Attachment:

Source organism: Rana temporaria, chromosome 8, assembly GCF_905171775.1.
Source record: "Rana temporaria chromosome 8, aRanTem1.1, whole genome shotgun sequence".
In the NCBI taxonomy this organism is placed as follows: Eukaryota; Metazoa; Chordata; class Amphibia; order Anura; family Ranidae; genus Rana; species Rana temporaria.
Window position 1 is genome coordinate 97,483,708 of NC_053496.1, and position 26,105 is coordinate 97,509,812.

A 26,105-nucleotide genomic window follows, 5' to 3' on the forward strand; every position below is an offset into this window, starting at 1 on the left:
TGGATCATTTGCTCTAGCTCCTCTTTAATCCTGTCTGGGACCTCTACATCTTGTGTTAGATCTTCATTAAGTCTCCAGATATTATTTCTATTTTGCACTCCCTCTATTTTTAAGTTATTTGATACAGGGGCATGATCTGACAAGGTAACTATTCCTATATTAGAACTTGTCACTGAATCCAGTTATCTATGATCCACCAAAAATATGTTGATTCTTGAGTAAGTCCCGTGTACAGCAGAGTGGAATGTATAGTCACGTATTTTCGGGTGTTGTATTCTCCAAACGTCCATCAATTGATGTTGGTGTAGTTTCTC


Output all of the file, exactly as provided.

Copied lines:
Source organism: Rana temporaria, chromosome 8, assembly GCF_905171775.1.
Source record: "Rana temporaria chromosome 8, aRanTem1.1, whole genome shotgun sequence".
In the NCBI taxonomy this organism is placed as follows: Eukaryota; Metazoa; Chordata; class Amphibia; order Anura; family Ranidae; genus Rana; species Rana temporaria.
Window position 1 is genome coordinate 97,483,708 of NC_053496.1, and position 26,105 is coordinate 97,509,812.

A 26,105-nucleotide genomic window follows, 5' to 3' on the forward strand; every position below is an offset into this window, starting at 1 on the left:
TGGATCATTTGCTCTAGCTCCTCTTTAATCCTGTCTGGGACCTCTACATCTTGTGTTAGATCTTCATTAAGTCTCCAGATATTATTTCTATTTTGCACTCCCTCTATTTTTAAGTTATTTGATACAGGGGCATGATCTGACAAGGTAACTATTCCTATATTAGAACTTGTCACTGAATCCAGTTATCTATGATCCACCAAAAATATGTTGATTCTTGAGTAAGTCCCGTGTACAGCAGAGTGGAATGTATAGTCACGTATTTTCGGGTGTTGTATTCTCCAAACGTCCATCAATTGATGTTGGTGTAGTTTCTC